Advice on attic insulation/ventilation improvements

We recently purchased a ~50 years old house in the SF bay area. The roof is >20 years old, wood shake, we expect to replace it in a couple years. There is minimal attic ventilation: a few holes drilled in the eaves and gables. There is also minimal insulation: 2-3 inches of loose cellulose. I'd like to do what I can to improve these for energy efficiency and to keep the house cooler in summer.
I've talked to two roofers; one suggested installing additional inlet vents between the rafters (we have open eaves), plus a couple outlet turbines; the other said the shake roof will breathe so he didn't see the point in doing anything now. Any opinions on who is right?
I'd like to bump up the insulation to R30. We have a few old recessed can lights, I can't easily determine if they are IC rated hence they probably are not. Would it be wise for me to replace these with IC rated cans, or just ensure that the insulation doesn't contact them?
For insulation material, we've gotten quotes for blown fiberglass. Once you've installed a thick layer of this, it seems to me that attic access is going to be a huge pain in the ass, right? I'm thinking that we should do any other attic work -- like installing bathroom vents -- first, for this reason. Or, is it not a big deal to move the stuff around after it is in place?
It seems to me that the insulation is the first priority; ventilation won't prolong the life of the roof, and the insulation will make the biggest difference in keeping the house warm/cool. Am I right? On the other hand, if it will be much easier to do the eave vents before the insulation is installed, that would be a good reason to do that now, if we'll need them later (say if we get a composite roof).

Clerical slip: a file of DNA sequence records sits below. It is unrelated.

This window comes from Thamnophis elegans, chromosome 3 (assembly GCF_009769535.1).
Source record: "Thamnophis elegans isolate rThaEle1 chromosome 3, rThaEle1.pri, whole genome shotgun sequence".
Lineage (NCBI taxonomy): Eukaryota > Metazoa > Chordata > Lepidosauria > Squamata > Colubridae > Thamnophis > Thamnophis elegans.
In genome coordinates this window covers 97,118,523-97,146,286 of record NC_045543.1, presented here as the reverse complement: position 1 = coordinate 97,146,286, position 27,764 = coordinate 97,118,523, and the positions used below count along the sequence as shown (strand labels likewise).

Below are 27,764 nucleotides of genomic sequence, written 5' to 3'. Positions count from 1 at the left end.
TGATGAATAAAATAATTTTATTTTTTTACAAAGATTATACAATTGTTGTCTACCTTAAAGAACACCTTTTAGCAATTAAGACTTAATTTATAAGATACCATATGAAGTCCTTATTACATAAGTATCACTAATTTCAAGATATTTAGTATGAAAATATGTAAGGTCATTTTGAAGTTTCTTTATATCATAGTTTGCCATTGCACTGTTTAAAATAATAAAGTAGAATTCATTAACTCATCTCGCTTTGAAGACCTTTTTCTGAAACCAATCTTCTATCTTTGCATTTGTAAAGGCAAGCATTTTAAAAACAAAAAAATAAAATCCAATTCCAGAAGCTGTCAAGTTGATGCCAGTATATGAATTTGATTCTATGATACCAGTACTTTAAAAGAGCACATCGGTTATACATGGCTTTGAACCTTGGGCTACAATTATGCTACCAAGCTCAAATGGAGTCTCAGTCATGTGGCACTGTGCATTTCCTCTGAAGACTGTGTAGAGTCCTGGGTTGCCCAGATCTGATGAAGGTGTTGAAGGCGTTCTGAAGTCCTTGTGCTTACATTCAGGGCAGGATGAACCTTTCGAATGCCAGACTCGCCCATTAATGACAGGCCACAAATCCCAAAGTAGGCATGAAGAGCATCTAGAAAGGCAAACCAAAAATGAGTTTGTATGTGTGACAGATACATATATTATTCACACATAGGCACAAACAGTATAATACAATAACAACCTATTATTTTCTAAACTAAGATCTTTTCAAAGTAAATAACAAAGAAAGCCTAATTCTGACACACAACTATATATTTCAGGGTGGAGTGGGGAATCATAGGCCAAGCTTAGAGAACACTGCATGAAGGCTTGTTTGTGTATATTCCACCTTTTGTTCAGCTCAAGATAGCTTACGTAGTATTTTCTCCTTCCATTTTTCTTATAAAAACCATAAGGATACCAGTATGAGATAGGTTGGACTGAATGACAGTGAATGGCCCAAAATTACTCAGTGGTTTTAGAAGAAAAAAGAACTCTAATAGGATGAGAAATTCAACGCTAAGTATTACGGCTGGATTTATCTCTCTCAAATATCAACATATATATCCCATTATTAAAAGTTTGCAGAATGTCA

-- Dave
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Dave -
FWIW, here's my opinion on your problem. First of all, I have gone around this block twice (with 2 homes) and it is no fun.
I think the first roofer is right.
On the venting, I would recommend a minimum of adding "ridge vents" near the peak of your roof and inlet vents. If it were me, I would go all the way and also add an attic fan (or fans, depending on the size of your house) and additional inlet vents. If you have A/C, your attic fan will save more electricity on your A/C than you spend on running the attic fans themselves. Your roof will last longer, too. Properly vented (with passive vents) your attic will hit about 140F on a super hot day. With attic fan, you can get this down to about 110F.
I agree that you need R30 in the ceiling and that it should be the first priority. Installing it is literally a pain. Get some sheets of plywood that you can lay across your rafters. This will ease the pain. Keep clear of your light cans by 1 foot. Also, make sure that you don't block any of your eave vents.
If at all possible, do your insulation when the roof is off. That way, there is a lot more room to move, you can stand up, rather than crawling through fiberglass, and you will have better ventilation so you won't be wallowing in fiberglass dust.
If you have to do the job piecemeal, then get a jumpsuit and tape the wrists and ankles shut. Wear gloves. Wear a respirator. You are going to be wallowing in fiberglass and swimming in fiberglass dust. Installing is a 2 person job. Once you have crawled to an area, you need a helper to "feed" you strips of insulation.
Good luck.
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The venting fan issue has been raised before in this group. Many differing opinions (of course) . Did it help after you installed one? How did you determine placement, sizing, etc

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I fully intend to install ridge vents when we replace the roof, but the current one has a couple years of life in it. The turbines would be a short term and fairly inexpensive fix in the meantime. I'm not sure what we'd do with them after we replace the roof with a better system.
-- Dave
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snipped-for-privacy@sonic.net wrote:

Any opinions on replacing the existing cans with IC rated ones? Not worth the trouble for our mild California climate, or better to just do it now?
-- Dave
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